|Other minor adjustments.||0.8|
|Vote 5 – Grants and Contributions|
|Funding for the Youth Justice Services Funding Program (Budget 2021).||43.3|
|Funding for Criminal Legal Aid (COVID-19 measure) (Fall Economic Statement 2020).||30.0|
|Funding to advance the National Action Plan to End Gender-Based Violence (Budget 2021).||23.8|
|Funding for Gladue Principles - Systemic and Community-led Responses to Address Overrepresentation of Indigenous People in the Criminal Justice System (Fall Economic Statement 2020).||12.1|
|Funding to improve access to justice for Indigenous people and to address systemic barriers in the criminal justice system (Budget 2021).||11.0|
|Funding to improve access to justice through Indigenous engagement on justice-related issues and the Reconciliation Secretariat (Budget 2021).||4.0|
|Funding to Support Community Justice Centres (Fall Economic Statement 2020).||6.6|
|Funding to Provide Legal Services and Supports for Racialized Communities (Budget 2021).||4.3|
|Funding to implement the impact of race and culture assessments for black and other racialized Canadians (Fall Economic Statement 2020).||1.2|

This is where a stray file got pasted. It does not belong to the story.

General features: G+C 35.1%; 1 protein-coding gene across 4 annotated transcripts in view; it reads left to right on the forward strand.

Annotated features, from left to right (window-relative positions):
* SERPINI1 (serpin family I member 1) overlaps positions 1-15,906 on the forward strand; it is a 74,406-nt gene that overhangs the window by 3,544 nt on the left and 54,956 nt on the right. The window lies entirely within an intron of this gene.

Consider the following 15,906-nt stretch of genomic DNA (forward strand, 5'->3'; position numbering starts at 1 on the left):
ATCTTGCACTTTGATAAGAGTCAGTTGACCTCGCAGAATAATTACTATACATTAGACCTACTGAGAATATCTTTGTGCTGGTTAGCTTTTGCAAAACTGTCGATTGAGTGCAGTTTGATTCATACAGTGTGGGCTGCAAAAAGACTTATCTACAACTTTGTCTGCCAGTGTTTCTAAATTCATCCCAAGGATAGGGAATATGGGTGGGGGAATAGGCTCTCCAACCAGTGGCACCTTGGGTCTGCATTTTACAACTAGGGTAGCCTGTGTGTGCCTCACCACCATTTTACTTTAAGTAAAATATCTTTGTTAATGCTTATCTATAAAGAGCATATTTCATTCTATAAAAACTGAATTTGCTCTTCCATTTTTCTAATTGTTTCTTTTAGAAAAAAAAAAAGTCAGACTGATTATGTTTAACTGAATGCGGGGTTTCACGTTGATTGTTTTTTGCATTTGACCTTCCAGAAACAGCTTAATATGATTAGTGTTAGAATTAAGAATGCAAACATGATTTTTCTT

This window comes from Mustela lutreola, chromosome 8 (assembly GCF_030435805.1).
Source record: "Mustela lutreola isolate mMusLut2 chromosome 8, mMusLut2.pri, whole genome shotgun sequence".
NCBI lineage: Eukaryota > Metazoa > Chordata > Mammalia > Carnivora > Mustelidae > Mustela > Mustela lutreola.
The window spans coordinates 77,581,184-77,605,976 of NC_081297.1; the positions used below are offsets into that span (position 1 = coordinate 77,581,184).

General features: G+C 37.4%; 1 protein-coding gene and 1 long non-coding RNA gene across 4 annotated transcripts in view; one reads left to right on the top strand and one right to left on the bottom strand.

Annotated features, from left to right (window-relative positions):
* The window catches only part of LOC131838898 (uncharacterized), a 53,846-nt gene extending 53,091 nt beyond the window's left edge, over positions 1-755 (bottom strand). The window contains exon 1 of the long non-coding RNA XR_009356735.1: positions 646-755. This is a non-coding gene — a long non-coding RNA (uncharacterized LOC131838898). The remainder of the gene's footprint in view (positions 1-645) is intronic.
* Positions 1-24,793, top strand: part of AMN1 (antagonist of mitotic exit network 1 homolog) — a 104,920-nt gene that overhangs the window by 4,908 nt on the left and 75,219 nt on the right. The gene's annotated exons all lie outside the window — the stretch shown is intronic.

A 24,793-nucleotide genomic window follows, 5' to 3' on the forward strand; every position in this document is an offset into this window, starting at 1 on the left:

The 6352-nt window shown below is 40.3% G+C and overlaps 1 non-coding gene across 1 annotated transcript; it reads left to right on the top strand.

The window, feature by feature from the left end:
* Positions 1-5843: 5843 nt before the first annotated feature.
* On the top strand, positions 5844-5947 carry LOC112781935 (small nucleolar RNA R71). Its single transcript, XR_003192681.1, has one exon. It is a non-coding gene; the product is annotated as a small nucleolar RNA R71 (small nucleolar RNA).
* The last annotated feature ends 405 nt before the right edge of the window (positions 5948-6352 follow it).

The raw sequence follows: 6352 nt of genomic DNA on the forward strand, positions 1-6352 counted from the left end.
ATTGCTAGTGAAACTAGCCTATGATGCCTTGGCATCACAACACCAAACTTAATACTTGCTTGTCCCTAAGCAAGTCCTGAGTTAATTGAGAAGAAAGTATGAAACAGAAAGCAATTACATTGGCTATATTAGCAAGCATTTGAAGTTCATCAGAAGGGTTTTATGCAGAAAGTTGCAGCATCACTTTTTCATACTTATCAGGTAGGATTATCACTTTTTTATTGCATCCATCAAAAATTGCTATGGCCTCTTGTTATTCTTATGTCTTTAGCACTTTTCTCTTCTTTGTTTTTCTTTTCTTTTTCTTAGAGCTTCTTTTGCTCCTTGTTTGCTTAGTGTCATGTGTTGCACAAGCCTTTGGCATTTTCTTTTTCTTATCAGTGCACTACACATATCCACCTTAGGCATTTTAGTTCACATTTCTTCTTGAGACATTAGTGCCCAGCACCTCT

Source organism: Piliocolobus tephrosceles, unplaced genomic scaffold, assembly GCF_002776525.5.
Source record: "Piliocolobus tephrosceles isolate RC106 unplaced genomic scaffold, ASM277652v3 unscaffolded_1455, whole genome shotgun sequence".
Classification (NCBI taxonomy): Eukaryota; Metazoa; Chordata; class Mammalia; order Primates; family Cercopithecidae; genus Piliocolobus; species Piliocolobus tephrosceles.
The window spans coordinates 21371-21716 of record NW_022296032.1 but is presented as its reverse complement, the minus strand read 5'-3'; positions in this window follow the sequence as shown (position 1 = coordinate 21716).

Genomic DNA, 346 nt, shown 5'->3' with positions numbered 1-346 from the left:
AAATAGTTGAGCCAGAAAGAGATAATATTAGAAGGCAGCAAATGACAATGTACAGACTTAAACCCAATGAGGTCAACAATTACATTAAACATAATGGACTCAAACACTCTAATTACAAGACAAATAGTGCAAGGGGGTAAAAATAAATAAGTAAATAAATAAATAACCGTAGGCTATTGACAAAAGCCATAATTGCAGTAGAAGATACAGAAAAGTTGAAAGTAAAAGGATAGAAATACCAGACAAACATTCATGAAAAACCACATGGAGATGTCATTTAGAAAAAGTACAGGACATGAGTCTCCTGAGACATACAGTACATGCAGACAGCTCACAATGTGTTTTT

|Sunsetting of Immigration and Refugee Legal Aid Program funding approved under the initiative “Enhancing the Integrity of Canada’s Borders and Asylum System” (Budget 2019). This decrease is a year-over-year adjustment to reference levels relating to the funding profile that was approved from 2019-20 to 2021-22.||(16.7)|
|Other minor adjustments.||(0.4)|
|Increase in contributions to the employee benefit plan (EBP) related to the initiatives announced in Budget 2021 and Fall Economic Statement 2020 as listed under Vote 1 – Operating Expenditures.||1.5|
|Other minor adjustments.||0.6|
|Total increase in authorities||127.9|
2.2 Significant Changes to Budgetary Expenditures and Revenues
(Please refer to the Departmental Budgetary Expenditures by Standard Object table presented in Section 6.)
Total year-to-date net budgetary expenditures increased from $339.2 million in 2021-22 to $376.7 million in 2022-23. This net increase of $37.5 million consists of changes associated with the following items:
|Changes to expenditures and revenues
(2022-23 compared to 2021-22)
|Expenditures by Standard Object|
|Personnel: the increase in salaries and related employee benefit plan costs is mostly related to an increase in the workforce and to the mandatory cash out of excess earned leave.||2.9|